Foliated categories (catégories feuilletées) were introduced by Jean Benabou in an ongoing work which started in 1984 and is yet not published. They are a weaker structure than a fibered category, but still allow one to test for various standard properties of functors fibrewise.

The definition goes as follows: a functor $P\colon \mathbf{X} \to \mathbf{B}$ makes $\mathbf{X}$ a foliated category (over $\mathbf{B}$) if every morphism $f$ in $\mathbf{X}$ factors as a $P$-vertical morphism $v$ (i.e. $P(v)$ is an identity morphism in $\mathbf{B}$), followed by a $P$-cartesian morphism$k$, i.e. $f = k\circ v$, and, further, $P$-cartesian morphisms are closed under composition. (Note that this is the weaker notion of cartesian morphism.)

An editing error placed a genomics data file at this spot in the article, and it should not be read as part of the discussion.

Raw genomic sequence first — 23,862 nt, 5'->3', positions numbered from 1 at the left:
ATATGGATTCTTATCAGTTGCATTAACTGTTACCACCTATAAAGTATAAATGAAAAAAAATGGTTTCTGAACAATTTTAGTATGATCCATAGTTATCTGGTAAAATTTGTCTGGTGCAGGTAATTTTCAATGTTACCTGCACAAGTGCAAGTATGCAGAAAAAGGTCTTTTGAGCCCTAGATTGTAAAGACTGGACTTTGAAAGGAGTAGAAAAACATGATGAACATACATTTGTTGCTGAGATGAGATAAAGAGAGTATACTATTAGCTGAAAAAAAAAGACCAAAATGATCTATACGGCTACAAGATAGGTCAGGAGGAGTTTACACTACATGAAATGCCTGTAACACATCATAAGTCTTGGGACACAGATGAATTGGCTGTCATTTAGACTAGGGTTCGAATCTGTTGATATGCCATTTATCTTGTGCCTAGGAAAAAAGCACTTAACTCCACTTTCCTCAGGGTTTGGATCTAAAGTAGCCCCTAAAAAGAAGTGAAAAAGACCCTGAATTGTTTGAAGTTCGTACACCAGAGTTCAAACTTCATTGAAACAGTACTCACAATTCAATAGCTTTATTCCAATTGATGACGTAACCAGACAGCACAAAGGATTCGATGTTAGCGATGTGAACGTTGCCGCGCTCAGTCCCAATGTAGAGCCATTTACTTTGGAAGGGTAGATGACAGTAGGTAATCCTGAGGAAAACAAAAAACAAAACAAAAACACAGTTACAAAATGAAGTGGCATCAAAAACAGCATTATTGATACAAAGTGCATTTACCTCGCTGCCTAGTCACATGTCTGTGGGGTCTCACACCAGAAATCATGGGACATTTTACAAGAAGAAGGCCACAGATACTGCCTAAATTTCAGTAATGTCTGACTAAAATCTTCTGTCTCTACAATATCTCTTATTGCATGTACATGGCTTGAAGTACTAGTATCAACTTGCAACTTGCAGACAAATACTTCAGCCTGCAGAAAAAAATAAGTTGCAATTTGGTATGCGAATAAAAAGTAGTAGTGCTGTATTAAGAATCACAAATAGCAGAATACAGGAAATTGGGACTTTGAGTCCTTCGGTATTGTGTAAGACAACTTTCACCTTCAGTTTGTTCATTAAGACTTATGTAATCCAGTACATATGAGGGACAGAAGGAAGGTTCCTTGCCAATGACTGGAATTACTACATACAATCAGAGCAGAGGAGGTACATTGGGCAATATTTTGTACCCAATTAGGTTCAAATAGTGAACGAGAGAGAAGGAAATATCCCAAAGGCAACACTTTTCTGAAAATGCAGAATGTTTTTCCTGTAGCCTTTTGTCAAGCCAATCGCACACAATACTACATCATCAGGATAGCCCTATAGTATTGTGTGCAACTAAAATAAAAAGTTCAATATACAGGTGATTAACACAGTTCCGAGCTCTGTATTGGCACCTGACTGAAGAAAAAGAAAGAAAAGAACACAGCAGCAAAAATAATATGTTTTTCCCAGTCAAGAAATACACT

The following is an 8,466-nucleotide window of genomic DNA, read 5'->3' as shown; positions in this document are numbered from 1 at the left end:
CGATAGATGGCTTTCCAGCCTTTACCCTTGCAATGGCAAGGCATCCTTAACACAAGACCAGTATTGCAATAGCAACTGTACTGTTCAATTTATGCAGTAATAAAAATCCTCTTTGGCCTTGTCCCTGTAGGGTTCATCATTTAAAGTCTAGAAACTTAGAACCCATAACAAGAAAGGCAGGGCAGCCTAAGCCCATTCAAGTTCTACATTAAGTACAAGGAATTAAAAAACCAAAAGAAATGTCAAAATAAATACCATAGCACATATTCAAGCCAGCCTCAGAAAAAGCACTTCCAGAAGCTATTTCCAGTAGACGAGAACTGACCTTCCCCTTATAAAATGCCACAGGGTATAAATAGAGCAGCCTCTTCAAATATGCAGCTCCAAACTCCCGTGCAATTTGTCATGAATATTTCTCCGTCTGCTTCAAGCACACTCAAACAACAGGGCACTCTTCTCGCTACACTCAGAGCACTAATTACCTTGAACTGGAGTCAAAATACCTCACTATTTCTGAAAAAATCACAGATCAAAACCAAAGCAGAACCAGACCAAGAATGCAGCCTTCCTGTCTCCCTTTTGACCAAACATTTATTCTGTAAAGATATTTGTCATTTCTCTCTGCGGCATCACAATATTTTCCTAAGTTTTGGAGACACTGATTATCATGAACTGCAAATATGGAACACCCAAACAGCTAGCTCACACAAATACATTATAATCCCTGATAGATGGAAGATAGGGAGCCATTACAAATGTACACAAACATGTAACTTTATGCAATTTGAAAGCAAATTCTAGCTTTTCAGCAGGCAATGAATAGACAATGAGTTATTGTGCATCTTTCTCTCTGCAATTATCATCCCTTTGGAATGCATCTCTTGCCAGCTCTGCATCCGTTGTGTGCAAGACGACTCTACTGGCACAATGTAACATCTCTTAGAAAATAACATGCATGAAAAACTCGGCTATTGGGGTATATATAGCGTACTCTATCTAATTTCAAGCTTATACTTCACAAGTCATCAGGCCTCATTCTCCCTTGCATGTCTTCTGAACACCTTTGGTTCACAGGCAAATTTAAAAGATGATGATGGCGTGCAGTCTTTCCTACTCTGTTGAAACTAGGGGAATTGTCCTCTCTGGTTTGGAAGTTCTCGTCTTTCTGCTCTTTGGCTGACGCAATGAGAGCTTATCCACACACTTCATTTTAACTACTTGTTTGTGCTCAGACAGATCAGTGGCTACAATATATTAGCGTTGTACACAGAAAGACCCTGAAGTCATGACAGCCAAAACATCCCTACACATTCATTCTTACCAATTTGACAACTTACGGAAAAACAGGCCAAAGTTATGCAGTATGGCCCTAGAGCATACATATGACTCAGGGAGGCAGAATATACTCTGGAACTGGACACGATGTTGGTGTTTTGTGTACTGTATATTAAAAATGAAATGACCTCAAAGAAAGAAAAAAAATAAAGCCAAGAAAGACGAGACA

A morphism between foliated categories $\mathbf{X}'\to \mathbf{X}$ (over $\mathbf{B}$) is a functor over $\mathbf{B}$ that sends cartesian morphisms to cartesian morphisms, and such that for every object $X'$ of $\mathbf{X}'$, and morphism $f\colon Y\to F(X')$ in $\mathbf{X}$, there is a factorisation $f = F(k)\circ v$, where $v$ is vertical in $\mathbf{X}$ and $k$ is cartesian in $\mathbf{X}'$. Bénabou calls such functors cartesian.

References

Jean Bénabou, Foncteurs cartésiens et catégories feuilletées (9 novembre 2012, journée Guitart, Paris) YouTubeslides

Jean Bénabou, Du vieux et du neuf sur la construction de Grothendieck, March 2019, YouTube (the material on foliated categories—called simply foliations—starts after timestamp 1:01:00).